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Title: The Cold Ion Population at Geosynchronous Orbit and Transport to the Dayside Magnetopause: September 2015 to February 2016

Abstract

During intervals of enhanced magnetospheric convection, a high-density plume of cold ions is eroded from the plasmasphere and can flow toward the dayside magnetopause where it has the potential to reduce the rate of magnetic reconnection. In any interval of long-duration enhanced convection, tons of ions may follow such a trajectory. The study here concerns cold ion observations from geosynchronous orbit (GEO) during both calm and active periods. Probability distributions of the cold ion density and cold ion flow speed are determined during the 6-month period from September 2015 to February 2016, inclusive. During low geomagnetic activity, the cold, dense ions are in corotation with the Earth, and flow speeds seldom exceed 10 km/s. During elevated geomagnetic activity, the cold ions between 12 and 18 magnetic local time are observed to flow toward the dayside magnetosphere with a speed of >10 km/s approximately 50% of the time. The Shue et al. (1998, https://doi.org/10.1029/98JA01103) model of the magnetopause location is used to derive the distribution of approximate minimum times for the cold ions to be transported from GEO to the dayside magnetopause. On average, during enhanced convection periods (Kp > 3) ions will take a mean time of ~4.5 hr tomore » travel from GEO to the dayside magnetopause.« less

Authors:
ORCiD logo [1]; ORCiD logo [2]; ORCiD logo [3]; ORCiD logo [4]
  1. Space Science Inst., Boulder, CO (United States); New Mexico Consortium, Los Alamos, NM (United States)
  2. Los Alamos National Lab. (LANL), Los Alamos, NM (United States)
  3. Univ. of Colorado, Boulder, CO (United States); National Oceanic and Atmospheric Administration (NOAA), Boulder, CO (United States)
  4. Southwest Research Inst., San Antonio, TX (United States); Univ. of Texas at San Antonio, TX (United States)
Publication Date:
Research Org.:
Los Alamos National Lab. (LANL), Los Alamos, NM (United States)
Sponsoring Org.:
National Aeronautics and Space Administration (NASA); USDOE National Nuclear Security Administration (NNSA)
OSTI Identifier:
1660593
Report Number(s):
LA-UR-19-24714
Journal ID: ISSN 2169-9380; TRN: US2203529
Grant/Contract Number:  
89233218CNA000001; NNX16AB83G; NNX16AB75G; 80NSSC17K0682; 80NSSC19K1107
Resource Type:
Accepted Manuscript
Journal Name:
Journal of Geophysical Research. Space Physics
Additional Journal Information:
Journal Volume: 124; Journal Issue: 11; Journal ID: ISSN 2169-9380
Publisher:
American Geophysical Union
Country of Publication:
United States
Language:
English
Subject:
79 ASTRONOMY AND ASTROPHYSICS; Heliospheric and Magnetospheric Physics

Citation Formats

Denton, Mick H., Henderson, Michael Gerard, Maruyama, N., and Fuselier, Steve A. The Cold Ion Population at Geosynchronous Orbit and Transport to the Dayside Magnetopause: September 2015 to February 2016. United States: N. p., 2019. Web. doi:10.1029/2019ja026973.
Denton, Mick H., Henderson, Michael Gerard, Maruyama, N., & Fuselier, Steve A. The Cold Ion Population at Geosynchronous Orbit and Transport to the Dayside Magnetopause: September 2015 to February 2016. United States. https://doi.org/10.1029/2019ja026973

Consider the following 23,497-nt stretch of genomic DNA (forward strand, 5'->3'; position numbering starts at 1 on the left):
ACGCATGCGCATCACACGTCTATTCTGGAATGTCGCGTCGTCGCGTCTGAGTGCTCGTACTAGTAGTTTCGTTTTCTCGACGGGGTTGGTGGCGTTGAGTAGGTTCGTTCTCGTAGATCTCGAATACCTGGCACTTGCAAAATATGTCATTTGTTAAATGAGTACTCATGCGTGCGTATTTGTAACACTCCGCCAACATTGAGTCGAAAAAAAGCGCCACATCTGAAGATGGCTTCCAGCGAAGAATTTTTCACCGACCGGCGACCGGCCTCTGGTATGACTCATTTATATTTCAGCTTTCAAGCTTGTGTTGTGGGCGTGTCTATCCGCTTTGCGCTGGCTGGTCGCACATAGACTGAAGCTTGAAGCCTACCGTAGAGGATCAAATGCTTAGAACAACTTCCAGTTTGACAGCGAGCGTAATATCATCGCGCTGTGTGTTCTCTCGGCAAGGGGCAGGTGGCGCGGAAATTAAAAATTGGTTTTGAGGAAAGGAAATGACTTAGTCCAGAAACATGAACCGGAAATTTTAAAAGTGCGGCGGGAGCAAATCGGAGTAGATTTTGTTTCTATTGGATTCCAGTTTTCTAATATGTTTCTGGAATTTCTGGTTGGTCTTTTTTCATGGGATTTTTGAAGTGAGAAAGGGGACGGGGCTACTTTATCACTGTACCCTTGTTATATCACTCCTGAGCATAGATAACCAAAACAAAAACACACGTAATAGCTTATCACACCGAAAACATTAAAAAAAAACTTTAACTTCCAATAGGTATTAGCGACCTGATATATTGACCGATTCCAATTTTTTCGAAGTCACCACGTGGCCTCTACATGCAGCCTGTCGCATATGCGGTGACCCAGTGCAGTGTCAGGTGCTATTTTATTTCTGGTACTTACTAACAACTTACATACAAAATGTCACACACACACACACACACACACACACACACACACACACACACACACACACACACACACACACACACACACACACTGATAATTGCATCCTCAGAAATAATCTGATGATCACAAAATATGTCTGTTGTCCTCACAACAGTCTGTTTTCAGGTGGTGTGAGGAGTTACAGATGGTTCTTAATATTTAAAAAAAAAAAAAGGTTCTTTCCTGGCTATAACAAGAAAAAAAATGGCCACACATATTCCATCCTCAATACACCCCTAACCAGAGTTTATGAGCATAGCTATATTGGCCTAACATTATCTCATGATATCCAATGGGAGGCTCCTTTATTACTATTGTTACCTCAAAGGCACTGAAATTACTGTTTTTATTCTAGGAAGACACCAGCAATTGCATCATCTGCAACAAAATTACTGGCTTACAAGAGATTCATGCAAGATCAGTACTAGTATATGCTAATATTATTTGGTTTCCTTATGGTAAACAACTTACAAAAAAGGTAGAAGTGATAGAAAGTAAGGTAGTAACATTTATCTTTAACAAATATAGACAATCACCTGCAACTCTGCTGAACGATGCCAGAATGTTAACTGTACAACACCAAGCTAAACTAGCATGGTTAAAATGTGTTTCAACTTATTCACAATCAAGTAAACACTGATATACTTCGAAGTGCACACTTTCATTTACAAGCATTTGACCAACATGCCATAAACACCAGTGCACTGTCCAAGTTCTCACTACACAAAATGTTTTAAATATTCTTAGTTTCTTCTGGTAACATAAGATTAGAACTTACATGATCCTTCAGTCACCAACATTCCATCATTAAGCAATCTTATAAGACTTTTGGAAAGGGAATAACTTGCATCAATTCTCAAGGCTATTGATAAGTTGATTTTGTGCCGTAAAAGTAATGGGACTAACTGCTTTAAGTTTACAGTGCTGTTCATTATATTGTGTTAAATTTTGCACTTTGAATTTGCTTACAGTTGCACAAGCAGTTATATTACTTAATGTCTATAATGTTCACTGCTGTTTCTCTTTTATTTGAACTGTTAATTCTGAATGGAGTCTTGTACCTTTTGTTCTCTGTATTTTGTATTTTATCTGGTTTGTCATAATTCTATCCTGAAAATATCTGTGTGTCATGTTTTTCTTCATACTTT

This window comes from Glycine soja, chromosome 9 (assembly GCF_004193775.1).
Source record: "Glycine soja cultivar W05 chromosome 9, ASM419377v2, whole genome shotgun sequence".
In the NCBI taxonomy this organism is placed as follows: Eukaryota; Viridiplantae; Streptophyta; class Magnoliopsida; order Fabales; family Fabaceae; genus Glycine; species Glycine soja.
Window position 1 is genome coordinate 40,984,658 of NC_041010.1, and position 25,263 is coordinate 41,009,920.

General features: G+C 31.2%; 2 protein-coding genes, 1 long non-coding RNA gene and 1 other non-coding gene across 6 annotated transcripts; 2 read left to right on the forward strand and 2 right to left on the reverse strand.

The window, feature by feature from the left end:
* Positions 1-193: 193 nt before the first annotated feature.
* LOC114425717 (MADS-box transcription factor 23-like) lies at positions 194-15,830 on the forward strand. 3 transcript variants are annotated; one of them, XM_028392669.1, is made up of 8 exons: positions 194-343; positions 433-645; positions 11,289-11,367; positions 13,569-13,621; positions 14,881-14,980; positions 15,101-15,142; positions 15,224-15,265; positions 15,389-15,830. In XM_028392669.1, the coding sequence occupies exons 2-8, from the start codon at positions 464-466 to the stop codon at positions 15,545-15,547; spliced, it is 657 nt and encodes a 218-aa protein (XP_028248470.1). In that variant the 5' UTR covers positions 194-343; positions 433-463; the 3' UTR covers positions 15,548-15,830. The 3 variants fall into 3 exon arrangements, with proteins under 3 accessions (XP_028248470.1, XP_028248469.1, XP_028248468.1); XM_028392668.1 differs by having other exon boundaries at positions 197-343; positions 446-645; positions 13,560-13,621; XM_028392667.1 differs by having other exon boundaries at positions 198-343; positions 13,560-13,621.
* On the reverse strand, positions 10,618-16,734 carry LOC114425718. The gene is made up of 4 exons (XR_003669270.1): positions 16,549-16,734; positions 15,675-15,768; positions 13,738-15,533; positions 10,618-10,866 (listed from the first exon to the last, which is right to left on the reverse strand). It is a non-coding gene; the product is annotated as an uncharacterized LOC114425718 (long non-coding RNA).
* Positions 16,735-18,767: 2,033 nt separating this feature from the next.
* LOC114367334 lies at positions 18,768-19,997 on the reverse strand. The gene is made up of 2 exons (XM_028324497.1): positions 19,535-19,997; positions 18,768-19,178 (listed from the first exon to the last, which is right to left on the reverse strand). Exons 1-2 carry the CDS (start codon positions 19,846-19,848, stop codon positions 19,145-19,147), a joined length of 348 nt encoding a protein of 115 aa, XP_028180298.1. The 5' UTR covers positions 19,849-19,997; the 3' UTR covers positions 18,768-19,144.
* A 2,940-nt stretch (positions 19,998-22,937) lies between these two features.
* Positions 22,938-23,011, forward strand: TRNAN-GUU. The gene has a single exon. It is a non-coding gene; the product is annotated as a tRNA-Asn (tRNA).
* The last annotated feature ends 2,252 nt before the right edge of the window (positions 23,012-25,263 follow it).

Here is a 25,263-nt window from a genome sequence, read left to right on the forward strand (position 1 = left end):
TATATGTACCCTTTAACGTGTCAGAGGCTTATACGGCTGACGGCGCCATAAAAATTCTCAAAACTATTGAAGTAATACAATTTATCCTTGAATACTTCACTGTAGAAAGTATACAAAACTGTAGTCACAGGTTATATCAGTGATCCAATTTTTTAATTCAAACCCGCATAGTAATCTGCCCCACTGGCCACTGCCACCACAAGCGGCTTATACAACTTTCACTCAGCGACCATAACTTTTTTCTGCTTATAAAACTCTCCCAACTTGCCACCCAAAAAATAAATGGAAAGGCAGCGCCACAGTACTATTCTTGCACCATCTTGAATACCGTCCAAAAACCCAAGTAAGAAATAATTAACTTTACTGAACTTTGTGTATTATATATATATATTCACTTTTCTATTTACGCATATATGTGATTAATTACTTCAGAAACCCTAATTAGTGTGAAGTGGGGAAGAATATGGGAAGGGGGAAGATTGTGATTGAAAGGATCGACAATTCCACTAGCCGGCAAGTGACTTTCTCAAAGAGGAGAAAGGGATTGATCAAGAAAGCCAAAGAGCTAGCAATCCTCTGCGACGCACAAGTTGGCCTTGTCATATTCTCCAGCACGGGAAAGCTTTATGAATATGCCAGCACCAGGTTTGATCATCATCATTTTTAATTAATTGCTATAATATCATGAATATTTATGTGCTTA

Denton, Mick H., Henderson, Michael Gerard, Maruyama, N., and Fuselier, Steve A. Sat . "The Cold Ion Population at Geosynchronous Orbit and Transport to the Dayside Magnetopause: September 2015 to February 2016". United States. https://doi.org/10.1029/2019ja026973. https://www.osti.gov/servlets/purl/1660593.
@article{osti_1660593,
title = {The Cold Ion Population at Geosynchronous Orbit and Transport to the Dayside Magnetopause: September 2015 to February 2016},
author = {Denton, Mick H. and Henderson, Michael Gerard and Maruyama, N. and Fuselier, Steve A.},
abstractNote = {During intervals of enhanced magnetospheric convection, a high-density plume of cold ions is eroded from the plasmasphere and can flow toward the dayside magnetopause where it has the potential to reduce the rate of magnetic reconnection. In any interval of long-duration enhanced convection, tons of ions may follow such a trajectory. The study here concerns cold ion observations from geosynchronous orbit (GEO) during both calm and active periods. Probability distributions of the cold ion density and cold ion flow speed are determined during the 6-month period from September 2015 to February 2016, inclusive. During low geomagnetic activity, the cold, dense ions are in corotation with the Earth, and flow speeds seldom exceed 10 km/s. During elevated geomagnetic activity, the cold ions between 12 and 18 magnetic local time are observed to flow toward the dayside magnetosphere with a speed of >10 km/s approximately 50% of the time. The Shue et al. (1998, https://doi.org/10.1029/98JA01103) model of the magnetopause location is used to derive the distribution of approximate minimum times for the cold ions to be transported from GEO to the dayside magnetopause. On average, during enhanced convection periods (Kp > 3) ions will take a mean time of ~4.5 hr to travel from GEO to the dayside magnetopause.},
doi = {10.1029/2019ja026973},
journal = {Journal of Geophysical Research. Space Physics},
number = 11,
volume = 124,
place = {United States},
year = {2019},
month = {10}
}

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Figures / Tables:

Figure 1 Figure 1: Example ion density and flow vectors measured by a single LANL satellite (01A) during a calm period in 2014 when co-rotation dominates (top) and a disturbed period in 2015 when flow to the dayside occurs (bottom).

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Figures/Tables have been extracted from DOE-funded journal article accepted manuscripts.